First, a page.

In the coming months, the country's wealthier neighbourhoods are going to get a new bit of eye-candy on the driveways. No, not a new Aston, but rather the shiny new Tesla Model S: an all-electric saloon that'll finally be making its way to our right-hand drive shores, two years after going on sale in the US -- a shame, seeing as our island is a much better fit for the electric car flagship.
Let's get the boring, sensible reasons why Tesla and the UK are a match made in heaven out of the way first. Petrol in the UK costs a lot. We're all made aware of this every time the readout creeps up dangerously close to a hundred bleedin' quid for one single tank of go-juice.
But to put it in perspective, the UK is in the top-10 for world's most expensive gasoline, only beaten out by a handful of even more unfortunate European countries. That means that petrol here costs a little over double what it does in the mighty 'ole US of A, the Tesla's home country.
Obviously, then, anything we can do to make driving a little cheaper is good. And electric vehicles make driving a lot cheaper.
Economically, there's another good reason for buying electric: the government will give you £5,000 in cold, hard cash (well actually they'll give the dealer five grand, and you just get a cheaper car, but semantics) if you buy a new electric vehicle. Five grand! That's, like, most of the income tax you maybe paid last year, back and in your pocket. Score one for over-inflated government budgets.
Good reasons, like buses, always come in threes, so here's your economics double-whammy: electric vehicles (technically, any ultra-low-emissions vehicle) don't have to pay the ruinously high congestion charge for the privilege of driving around London, so you can cruise up and down Whitehall screaming abuse at politicians -- for free -- all day long.
The most common criticism of electric cars that you'll run up against is that they don't go very far; try to use one to run further than the shops and you'll end up pushing it all the way home, according to the detractors. But the latest range of electric cars, especially the Tesla, have ranges a little over 250 miles, which in Britain, will get you almost anywhere you want to go. London to Edinburgh is only a shade over 400 miles, for example, and you could probably get from Land's End to John O'Groats in two stops.
And with Tesla's plans to build a decent supercharger network in the UK, with charging stations that can recharge your batteries in half an hour strategically placed along the motorway, range really won't be a concern.
This is where the UK's got an advantage over other nations. We're not just a relatively small country, we're also a rather dense one. As such, building a network of superchargers that covers 95 per cent of the population isn't nearly as hard or expensive as it would be in the USA, or Norway, or even France. It's the same reason we've got one of the best and most competitive mobile phone industries in the world; building nationwide infrastructure's pretty easy when your nation is tiny, and crammed full of people.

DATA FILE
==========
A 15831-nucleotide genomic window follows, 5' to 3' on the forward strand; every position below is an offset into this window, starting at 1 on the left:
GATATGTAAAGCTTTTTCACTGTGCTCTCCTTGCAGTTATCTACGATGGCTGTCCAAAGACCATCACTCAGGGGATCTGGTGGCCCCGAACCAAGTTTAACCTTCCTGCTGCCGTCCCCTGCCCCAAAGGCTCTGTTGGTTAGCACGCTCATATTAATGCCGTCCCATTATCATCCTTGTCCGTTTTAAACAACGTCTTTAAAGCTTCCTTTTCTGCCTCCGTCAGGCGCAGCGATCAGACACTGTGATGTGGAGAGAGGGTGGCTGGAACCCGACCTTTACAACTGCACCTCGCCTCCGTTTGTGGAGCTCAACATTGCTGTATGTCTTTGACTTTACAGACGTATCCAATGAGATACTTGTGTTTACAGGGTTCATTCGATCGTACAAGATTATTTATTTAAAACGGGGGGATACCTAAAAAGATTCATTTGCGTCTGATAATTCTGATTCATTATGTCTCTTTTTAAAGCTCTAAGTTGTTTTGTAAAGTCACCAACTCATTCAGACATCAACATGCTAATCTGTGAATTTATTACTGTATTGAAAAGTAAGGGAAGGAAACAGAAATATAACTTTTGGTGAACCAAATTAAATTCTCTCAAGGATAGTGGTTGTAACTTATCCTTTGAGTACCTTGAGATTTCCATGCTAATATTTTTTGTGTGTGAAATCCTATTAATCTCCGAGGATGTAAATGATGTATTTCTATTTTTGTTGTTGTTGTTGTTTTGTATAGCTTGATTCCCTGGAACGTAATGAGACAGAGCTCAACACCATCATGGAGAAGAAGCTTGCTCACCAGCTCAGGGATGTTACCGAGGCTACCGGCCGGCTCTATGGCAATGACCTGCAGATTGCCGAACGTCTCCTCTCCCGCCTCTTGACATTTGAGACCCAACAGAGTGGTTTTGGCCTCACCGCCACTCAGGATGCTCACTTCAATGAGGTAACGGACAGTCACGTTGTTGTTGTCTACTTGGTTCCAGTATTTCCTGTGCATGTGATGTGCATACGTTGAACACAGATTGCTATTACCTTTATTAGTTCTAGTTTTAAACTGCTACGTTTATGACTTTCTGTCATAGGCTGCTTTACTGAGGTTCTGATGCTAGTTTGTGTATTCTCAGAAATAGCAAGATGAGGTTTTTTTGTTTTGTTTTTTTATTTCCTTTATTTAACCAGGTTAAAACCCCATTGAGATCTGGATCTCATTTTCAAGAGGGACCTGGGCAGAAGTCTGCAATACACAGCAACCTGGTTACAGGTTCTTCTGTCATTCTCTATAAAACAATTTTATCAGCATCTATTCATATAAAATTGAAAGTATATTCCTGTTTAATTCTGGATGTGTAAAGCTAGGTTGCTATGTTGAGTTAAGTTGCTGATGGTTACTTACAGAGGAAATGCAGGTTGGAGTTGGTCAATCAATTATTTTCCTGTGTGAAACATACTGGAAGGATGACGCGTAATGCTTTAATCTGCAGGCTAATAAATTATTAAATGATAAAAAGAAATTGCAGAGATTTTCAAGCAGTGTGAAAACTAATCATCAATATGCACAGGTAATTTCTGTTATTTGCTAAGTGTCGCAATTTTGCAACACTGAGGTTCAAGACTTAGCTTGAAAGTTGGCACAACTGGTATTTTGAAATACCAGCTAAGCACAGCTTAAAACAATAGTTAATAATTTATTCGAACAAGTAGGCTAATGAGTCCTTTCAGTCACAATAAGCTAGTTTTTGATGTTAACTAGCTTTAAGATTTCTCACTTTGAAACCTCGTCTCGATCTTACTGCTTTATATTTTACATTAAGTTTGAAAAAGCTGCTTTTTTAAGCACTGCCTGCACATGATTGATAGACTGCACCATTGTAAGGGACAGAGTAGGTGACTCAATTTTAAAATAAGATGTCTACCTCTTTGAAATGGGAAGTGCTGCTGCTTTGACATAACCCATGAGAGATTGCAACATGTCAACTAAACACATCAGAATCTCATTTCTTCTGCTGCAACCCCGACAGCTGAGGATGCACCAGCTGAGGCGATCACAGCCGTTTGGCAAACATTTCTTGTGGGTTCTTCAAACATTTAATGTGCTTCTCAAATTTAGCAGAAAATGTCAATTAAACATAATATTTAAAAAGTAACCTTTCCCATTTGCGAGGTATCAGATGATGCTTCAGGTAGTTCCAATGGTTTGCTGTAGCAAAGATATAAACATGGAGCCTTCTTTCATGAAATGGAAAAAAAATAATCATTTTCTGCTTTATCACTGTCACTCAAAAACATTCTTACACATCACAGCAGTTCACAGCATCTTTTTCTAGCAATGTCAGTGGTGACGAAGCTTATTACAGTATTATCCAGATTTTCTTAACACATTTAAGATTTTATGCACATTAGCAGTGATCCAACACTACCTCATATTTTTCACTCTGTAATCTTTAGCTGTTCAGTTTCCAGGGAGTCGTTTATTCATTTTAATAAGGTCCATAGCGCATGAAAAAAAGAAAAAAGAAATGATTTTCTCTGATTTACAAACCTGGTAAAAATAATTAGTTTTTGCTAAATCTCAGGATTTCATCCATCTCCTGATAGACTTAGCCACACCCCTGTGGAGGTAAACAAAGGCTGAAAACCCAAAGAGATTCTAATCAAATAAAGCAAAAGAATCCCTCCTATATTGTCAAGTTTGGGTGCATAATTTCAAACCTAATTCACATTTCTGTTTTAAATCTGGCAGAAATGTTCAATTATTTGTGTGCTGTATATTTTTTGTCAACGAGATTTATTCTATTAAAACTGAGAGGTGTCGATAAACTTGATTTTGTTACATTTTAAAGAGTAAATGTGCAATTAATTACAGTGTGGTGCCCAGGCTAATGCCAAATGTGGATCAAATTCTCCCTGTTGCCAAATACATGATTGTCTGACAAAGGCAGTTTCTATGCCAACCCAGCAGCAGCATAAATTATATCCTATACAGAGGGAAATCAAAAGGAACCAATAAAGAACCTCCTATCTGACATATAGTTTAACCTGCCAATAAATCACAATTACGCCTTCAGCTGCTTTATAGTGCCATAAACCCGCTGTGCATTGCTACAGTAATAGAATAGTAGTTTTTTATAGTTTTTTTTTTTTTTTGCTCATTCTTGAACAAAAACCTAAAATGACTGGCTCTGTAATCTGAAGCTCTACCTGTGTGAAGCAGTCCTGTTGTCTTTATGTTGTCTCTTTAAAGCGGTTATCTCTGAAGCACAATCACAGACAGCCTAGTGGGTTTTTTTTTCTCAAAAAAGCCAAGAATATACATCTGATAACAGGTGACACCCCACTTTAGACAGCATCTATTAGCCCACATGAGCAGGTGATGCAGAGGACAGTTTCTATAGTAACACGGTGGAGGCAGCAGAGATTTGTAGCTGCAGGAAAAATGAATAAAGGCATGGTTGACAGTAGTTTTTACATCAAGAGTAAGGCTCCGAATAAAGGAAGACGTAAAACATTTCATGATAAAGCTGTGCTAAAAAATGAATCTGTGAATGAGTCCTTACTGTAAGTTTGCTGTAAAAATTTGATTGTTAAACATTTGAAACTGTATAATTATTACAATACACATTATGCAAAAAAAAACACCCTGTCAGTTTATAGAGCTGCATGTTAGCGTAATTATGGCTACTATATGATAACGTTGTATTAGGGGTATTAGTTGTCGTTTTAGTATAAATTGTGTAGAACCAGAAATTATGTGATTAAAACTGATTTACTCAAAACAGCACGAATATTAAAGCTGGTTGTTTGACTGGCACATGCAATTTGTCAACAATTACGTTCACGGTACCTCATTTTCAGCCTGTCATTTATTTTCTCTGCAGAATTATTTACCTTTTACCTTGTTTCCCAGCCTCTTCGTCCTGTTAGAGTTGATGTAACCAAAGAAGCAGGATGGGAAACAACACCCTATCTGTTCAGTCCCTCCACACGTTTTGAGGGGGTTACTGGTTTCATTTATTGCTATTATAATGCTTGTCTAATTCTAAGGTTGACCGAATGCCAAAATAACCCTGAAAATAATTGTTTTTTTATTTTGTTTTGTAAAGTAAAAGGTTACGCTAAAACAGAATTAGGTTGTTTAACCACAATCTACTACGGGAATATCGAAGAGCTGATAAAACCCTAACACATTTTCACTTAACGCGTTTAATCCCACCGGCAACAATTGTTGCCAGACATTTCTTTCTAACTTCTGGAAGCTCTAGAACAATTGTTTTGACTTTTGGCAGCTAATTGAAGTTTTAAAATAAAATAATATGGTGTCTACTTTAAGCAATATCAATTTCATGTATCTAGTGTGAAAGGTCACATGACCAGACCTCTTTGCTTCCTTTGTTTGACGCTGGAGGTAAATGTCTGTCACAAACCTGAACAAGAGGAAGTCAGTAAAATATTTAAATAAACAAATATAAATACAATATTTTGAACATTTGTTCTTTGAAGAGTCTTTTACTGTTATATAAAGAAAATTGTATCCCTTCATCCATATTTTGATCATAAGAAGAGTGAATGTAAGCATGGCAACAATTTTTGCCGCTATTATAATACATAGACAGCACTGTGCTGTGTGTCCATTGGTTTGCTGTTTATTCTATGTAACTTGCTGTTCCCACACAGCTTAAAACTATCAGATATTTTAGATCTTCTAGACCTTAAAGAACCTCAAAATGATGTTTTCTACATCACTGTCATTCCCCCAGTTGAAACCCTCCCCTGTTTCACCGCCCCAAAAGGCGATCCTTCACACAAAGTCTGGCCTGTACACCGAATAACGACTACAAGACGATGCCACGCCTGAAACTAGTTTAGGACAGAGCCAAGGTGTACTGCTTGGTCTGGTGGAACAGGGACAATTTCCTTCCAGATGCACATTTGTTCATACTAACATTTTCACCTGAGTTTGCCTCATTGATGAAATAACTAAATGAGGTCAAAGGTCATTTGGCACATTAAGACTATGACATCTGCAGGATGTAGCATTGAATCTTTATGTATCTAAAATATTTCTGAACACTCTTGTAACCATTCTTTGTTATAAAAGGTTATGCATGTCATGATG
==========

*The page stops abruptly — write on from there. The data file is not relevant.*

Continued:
"Aha!", I hear you shout from your blogging den, "but all the reasons you've listed so far apply just as much to the G-Wiz as they do to a Tesla". While that's largely true (arguments about range and not wanting to look like a complete weirdo aside), the launch of the Tesla in the UK brings something the electric car market in this country's been lacking for quite a while: a car that people want.
Most other electric cars are practical to a fault. Their manufacturers whittle on for column-inches about range and cost-per-mile and a whole plethora of things that you should probably care about but don't, since you're not really a fully functioning adult when it comes to cars. Tesla doesn't bother with that: they just have cars with door-handles that pop out and say 'hi', instantly justifying the eye-watering £50,000 price tag. (And, if you're the Daily Mail, seemingly inspiring you to write an entire column dedicated to making word-love to the Model S.)
(More importantly, the Model S can hopefully save us from more of these photos, where some poor rural bobbies get given these monstrosities as police patrol vehicles, and then have to stand around trying to look excited about it.)
Yes, the Model S isn't perfect. Fifty grand is still a hell of a lot to pay for a four-door saloon, even one with an iPad wedged between the two front seats. Depreciation and battery wear-and-tear will probably be issues in the long run, and good luck trying to find a parking spot with an electric charger in London. Let's be honest, with your sensible trousers on, the Nissan Leaf is almost certainly the right choice.
But all of this aside, there's good potential for the Model S to properly kickstart an electric-car revolution in our green and pleasant land. That's something we can all be excited about, even if we don't have a spare 50K in our pockets.